Best Scuba Diving Places In Subic Bay
Intro by Dezza, 24 November 2020. Article written by David Parker.
In my latest blog, we looked at the top 15 places to visit in Subic Bay. As mentioned in that blog, due to all the travel protocols needed as part of “the new normal”, more and more people are searching for places in the Philippines they don’t need to fly to.
Most notably, people are looking for places close to Manila. This means they can drive there without the need to undergo swab tests, quarantine and pay all the extra costs involved. It’s much easier to just jump in a car and drive somewhere. Hence the reason for me writing about Subic Bay.
So continuing on with the topic of Subic Bay, I thought I would share with you an article written by a good friend of mine, a fellow expat, Dave Parker. “Scuba Dave” has been living in the Philippines for a number of years and is a scuba diving enthusiast.
Not only that, he is a PADI Master Scuba Diver Trainer (MSDT), PADI Speciality NITROX Instructor and Emergency First Response Instructor. There aren’t many of the best places in the Philippines Dave hasn’t been to for scuba diving. Therefore, for my latest blog, I would like to share with you an article Dave has written about the best places to scuba dive in Subic Bay.
For those that don’t know, Subic Bay is synonymous with Wreck Diving. However, like many places around the country, there are also lovely coral reef dives in Subic Bay.
So, please continue to read below to learn more about what Subic Bay has to offer for all the scuba diving enthusiasts out there. Even if you aren’t a scuba diver, there are some great history lessons in this article which I’m sure you’ll find enjoyable.
One Of Two Famous Philippine Wreck Diving Locations
Subic Bay is a bay on the west coast of the island of Luzon in the Philippines, about 100 kms northwest of Manila Bay. The natural harbour shores were formerly the site of a United States Navy facility, now an industrial and commercial area known as the Subic Bay Freeport Zone, under the Subic Bay Metropolitan Authority.
For most visitors, the area known as Subic is generally recognised as two distinct locations, first Subic Bay Freeport Zone and Olongapo a local Municipality. It is also fast becoming one of the most sought after Philippines destinations.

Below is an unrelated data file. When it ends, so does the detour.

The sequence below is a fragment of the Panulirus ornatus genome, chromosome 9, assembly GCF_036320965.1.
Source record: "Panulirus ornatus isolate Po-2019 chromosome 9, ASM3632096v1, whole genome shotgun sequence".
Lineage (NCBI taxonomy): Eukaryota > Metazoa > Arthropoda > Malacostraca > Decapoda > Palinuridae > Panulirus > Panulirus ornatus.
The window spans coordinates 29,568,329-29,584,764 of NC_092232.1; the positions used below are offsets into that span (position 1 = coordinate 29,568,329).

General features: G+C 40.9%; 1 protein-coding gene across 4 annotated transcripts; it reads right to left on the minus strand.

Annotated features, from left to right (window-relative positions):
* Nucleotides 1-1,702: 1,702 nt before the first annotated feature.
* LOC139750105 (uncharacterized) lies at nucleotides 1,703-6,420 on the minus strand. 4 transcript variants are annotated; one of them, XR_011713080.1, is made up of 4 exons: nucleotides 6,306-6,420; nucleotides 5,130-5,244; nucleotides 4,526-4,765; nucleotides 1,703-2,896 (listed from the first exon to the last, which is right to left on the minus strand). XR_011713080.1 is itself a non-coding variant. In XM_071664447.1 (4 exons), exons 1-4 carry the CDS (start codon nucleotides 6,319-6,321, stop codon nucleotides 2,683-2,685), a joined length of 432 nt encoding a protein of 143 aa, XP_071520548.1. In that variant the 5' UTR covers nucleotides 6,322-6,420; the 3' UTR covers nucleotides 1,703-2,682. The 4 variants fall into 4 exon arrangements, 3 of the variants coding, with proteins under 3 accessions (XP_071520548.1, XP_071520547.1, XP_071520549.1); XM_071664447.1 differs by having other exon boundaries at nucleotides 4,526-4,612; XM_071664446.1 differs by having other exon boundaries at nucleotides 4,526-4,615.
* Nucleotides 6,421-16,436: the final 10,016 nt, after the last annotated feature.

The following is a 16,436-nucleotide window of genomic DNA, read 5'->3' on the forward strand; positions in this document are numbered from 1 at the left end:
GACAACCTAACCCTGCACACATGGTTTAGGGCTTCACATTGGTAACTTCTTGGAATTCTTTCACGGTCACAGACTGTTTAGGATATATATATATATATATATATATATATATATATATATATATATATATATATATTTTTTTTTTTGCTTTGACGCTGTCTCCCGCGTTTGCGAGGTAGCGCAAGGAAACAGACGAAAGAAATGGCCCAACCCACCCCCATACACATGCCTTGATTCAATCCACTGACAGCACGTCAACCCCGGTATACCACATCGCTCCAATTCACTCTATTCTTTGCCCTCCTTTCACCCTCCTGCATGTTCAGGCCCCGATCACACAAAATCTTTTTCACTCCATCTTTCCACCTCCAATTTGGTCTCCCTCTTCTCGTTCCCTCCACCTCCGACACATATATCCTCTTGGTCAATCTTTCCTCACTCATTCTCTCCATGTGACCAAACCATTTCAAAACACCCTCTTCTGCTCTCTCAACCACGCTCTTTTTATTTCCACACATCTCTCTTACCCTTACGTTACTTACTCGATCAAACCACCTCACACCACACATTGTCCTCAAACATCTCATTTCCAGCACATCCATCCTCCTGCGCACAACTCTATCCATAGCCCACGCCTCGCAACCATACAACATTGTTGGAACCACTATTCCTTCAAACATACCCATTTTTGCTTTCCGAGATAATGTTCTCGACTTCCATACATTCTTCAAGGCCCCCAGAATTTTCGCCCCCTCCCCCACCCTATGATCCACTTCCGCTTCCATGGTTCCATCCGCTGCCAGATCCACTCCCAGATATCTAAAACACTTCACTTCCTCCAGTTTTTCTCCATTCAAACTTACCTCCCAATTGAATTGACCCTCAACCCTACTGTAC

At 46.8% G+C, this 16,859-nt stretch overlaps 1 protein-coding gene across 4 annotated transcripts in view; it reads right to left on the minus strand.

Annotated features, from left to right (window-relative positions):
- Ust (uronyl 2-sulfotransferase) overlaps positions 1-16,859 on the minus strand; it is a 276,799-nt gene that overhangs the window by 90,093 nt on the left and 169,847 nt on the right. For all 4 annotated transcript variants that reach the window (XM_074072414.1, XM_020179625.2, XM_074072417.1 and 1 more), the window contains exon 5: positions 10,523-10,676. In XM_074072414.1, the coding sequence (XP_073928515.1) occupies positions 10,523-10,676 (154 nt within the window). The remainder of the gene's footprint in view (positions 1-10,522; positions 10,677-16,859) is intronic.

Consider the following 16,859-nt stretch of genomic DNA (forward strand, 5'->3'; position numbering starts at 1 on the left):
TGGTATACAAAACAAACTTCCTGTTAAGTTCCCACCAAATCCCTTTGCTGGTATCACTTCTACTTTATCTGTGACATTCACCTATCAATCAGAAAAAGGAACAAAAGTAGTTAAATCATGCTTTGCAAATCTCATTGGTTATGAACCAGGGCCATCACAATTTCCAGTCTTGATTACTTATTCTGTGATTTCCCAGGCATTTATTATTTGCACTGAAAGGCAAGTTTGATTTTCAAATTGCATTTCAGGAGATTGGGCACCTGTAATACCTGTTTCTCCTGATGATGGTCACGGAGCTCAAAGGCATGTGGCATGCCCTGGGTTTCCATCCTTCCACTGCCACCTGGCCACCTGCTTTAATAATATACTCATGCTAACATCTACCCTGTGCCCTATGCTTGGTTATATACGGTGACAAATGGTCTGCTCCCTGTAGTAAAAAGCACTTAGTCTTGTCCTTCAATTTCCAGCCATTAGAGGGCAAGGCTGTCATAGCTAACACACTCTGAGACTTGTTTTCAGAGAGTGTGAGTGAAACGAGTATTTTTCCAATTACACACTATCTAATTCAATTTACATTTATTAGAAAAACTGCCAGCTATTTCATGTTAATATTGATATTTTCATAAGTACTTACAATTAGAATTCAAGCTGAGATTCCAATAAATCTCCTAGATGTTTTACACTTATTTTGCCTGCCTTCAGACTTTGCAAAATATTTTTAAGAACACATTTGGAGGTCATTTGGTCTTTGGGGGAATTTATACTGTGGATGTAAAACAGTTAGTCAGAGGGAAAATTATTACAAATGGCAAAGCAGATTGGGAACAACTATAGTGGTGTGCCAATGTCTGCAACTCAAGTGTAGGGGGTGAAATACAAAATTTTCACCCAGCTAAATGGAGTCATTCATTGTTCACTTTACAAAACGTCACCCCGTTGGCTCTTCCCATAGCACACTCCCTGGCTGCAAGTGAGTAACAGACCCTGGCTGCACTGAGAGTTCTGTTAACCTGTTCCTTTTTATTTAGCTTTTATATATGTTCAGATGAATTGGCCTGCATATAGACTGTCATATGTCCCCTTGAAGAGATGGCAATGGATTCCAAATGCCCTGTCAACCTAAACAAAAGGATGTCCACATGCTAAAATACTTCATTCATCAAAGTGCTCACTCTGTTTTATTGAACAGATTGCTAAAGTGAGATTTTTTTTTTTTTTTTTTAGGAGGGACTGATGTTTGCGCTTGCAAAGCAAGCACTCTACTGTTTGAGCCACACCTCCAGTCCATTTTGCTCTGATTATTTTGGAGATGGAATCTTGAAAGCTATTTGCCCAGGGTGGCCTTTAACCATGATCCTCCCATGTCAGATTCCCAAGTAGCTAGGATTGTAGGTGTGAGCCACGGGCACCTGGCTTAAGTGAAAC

Firstly, Why Are There Wrecks?
For the answer, we must go back to WWII and the Japanese occupation of the Philippines. Geographically, Subic Bay has tremendous strategic importance not only during the Second World War but also today. It provides one of nature’s secure and safe anchorages which makes it perfect to use as a natural harbour. Many of the wrecks in Subic Bay are from either the 1898 Spanish/American War or of World War II.
Why Wreck Dive?
Sunken boat/shipwrecks over time become a natural haven for marine life to make it their new home and as such effectively become artificial coral reefs. This makes for some spectacular marine species viewing at a known location that is generally easy to navigate.
Additionally, some shipwrecks from WWII are of very large vessels with open access to the interior of the wreck. This allows for Scuba Dive penetration inside the cavity of the vessel which can be an extremely exhilarating experience. It can also be an extremely dangerous activity and even life-threatening in some cases.
What Experience Is Required?
To understand the nature of wreck diving we must segment the type of dive into some categories. First, how deep is the wreck dive site? Is it close to the shore or is it in “Blue Water” at great depth?
For many sunken wrecks that are close to the shoreline, it is normally possible for an Open Water recreational scuba diver to dive to the location and observe the wreck from the outside only if it is in less than 18 metres of water.
If the wreck is deeper than 18 metres or if the wreck can be penetrated, then the diver’s skill level must reflect his or her ability and accreditation to be able to safely dive the site.
Some of the skill sets include Advance Open Water status, Specialty Wreck Diving Status, Professional level of accreditation and or Technical Diving skills and knowledge.
What Safety Measures Should Be Taken?
One should only scuba dive at a dive site to match your own level of accreditation and certified skill level. For Wreck Dives it is essential to have an experienced and technically proficient dive guide or dive professional.
Many wreck dive sites are heavily silted up with sediment and this is especially true inside the body of a wreck. Therefore, correct scuba diving skills must be employed such as buoyancy and finning.